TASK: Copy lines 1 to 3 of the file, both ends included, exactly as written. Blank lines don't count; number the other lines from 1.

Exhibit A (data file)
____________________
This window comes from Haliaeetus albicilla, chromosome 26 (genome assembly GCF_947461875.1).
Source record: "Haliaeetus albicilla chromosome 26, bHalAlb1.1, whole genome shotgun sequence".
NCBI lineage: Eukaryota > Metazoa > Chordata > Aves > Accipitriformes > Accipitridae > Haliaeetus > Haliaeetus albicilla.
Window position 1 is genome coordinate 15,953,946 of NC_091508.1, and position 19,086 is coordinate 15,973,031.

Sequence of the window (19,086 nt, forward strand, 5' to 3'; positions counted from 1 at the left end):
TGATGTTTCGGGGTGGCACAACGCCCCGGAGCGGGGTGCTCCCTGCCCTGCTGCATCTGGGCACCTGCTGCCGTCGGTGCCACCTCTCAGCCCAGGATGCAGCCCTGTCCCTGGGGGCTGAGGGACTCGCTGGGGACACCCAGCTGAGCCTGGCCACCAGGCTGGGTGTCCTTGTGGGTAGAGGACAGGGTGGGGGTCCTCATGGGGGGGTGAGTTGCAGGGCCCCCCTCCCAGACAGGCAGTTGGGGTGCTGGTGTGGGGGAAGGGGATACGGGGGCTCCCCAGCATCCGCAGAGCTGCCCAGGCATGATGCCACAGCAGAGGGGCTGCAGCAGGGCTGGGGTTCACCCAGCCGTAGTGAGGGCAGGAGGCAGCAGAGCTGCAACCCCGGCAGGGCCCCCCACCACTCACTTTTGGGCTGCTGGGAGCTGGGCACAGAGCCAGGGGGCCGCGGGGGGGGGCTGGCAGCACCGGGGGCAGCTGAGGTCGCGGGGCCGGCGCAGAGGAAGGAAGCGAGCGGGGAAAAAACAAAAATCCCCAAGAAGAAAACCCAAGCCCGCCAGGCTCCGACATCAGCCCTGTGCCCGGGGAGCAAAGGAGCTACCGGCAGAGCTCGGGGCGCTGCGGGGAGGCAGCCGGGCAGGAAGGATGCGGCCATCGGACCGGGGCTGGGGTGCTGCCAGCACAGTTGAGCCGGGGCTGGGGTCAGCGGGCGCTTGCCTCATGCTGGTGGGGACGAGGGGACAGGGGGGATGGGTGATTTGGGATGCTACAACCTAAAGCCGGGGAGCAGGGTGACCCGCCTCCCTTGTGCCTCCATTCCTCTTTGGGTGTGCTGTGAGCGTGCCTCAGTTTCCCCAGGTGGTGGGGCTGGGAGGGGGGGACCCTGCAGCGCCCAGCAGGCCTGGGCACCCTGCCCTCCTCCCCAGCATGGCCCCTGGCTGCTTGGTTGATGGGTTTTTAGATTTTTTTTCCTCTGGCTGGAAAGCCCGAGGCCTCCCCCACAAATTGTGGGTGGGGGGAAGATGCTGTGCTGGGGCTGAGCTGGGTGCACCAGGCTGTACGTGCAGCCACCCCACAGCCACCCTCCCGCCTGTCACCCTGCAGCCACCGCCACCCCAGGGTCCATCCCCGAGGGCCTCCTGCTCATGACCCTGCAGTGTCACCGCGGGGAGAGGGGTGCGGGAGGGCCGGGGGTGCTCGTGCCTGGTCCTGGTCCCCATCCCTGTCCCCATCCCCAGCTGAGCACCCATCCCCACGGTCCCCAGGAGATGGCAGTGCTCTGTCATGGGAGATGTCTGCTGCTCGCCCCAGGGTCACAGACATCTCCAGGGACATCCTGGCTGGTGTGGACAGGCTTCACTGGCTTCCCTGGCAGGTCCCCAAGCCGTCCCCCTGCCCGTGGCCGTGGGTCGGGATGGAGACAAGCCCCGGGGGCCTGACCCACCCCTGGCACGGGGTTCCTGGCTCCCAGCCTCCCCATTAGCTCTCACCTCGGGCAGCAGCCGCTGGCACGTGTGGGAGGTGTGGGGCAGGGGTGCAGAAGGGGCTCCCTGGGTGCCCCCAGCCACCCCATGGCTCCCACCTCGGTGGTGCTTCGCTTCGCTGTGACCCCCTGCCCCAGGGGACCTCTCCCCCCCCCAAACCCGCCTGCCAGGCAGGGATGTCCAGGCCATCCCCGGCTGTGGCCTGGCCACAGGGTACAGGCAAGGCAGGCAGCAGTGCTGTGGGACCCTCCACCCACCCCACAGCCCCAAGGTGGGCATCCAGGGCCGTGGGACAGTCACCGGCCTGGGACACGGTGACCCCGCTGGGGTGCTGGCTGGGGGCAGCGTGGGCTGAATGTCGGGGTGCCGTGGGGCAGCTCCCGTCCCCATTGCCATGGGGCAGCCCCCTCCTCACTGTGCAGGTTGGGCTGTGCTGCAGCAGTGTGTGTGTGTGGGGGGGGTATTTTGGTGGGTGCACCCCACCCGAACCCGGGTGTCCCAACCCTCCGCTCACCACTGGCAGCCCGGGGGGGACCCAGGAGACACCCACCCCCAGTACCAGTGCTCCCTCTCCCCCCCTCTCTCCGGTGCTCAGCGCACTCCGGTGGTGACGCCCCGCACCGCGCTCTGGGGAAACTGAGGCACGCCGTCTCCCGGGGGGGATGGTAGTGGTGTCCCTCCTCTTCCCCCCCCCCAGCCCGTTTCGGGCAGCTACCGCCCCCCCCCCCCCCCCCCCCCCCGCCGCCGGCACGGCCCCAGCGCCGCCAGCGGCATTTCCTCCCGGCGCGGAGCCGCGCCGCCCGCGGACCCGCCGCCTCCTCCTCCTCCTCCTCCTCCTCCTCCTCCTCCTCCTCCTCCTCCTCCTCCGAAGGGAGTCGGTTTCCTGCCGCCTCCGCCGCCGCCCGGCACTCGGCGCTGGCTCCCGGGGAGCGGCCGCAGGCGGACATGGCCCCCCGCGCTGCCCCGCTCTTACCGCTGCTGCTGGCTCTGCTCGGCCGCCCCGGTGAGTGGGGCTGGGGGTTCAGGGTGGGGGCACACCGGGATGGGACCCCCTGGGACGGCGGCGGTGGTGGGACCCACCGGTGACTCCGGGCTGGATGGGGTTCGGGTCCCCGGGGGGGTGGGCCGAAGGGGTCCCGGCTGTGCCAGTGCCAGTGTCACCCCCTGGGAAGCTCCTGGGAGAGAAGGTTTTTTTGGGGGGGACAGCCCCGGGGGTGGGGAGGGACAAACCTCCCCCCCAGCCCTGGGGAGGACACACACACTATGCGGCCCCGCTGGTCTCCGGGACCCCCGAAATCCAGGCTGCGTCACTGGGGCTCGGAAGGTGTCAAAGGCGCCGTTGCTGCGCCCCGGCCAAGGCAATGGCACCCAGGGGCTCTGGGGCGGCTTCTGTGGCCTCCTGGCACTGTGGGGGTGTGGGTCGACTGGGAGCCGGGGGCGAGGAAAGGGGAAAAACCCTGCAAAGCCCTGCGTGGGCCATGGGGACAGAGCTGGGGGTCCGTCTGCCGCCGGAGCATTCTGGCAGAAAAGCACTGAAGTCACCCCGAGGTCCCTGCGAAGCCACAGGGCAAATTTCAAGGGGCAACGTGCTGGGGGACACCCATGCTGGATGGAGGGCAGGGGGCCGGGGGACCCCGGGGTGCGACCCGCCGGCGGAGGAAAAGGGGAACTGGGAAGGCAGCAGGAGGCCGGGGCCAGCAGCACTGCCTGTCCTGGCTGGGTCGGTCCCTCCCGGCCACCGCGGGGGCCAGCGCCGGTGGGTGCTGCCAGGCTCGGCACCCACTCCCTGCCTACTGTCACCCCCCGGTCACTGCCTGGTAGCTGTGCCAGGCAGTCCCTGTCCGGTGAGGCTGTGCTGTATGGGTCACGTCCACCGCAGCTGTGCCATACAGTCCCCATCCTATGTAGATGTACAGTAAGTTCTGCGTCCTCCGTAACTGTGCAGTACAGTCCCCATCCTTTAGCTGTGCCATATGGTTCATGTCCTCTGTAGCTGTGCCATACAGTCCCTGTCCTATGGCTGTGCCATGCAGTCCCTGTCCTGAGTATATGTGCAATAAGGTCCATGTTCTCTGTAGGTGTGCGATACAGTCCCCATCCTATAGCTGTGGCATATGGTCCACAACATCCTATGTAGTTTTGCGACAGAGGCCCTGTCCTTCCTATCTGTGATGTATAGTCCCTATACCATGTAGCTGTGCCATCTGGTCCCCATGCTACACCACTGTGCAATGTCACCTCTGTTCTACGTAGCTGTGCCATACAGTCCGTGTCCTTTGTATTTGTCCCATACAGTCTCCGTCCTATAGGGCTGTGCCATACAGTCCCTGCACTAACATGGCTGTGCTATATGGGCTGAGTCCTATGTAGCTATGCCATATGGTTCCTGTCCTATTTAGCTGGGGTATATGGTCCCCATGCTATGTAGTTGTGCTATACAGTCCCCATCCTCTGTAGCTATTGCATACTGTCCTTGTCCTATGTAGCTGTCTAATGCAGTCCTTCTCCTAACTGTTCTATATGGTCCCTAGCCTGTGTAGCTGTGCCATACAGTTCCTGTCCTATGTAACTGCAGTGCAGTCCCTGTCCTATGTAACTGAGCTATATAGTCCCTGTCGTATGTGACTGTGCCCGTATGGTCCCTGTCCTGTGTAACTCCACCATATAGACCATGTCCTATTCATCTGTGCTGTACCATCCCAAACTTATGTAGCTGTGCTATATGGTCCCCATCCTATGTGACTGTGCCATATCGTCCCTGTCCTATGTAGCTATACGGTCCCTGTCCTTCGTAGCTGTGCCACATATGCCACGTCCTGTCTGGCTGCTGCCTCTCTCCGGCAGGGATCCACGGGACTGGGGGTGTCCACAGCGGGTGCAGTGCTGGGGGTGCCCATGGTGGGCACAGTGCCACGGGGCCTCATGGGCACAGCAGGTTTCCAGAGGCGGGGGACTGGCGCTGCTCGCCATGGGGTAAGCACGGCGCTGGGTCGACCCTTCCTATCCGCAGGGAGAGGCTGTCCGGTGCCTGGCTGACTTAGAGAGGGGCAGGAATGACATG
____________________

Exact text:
This window comes from Haliaeetus albicilla, chromosome 26 (genome assembly GCF_947461875.1).
Source record: "Haliaeetus albicilla chromosome 26, bHalAlb1.1, whole genome shotgun sequence".
NCBI lineage: Eukaryota > Metazoa > Chordata > Aves > Accipitriformes > Accipitridae > Haliaeetus > Haliaeetus albicilla.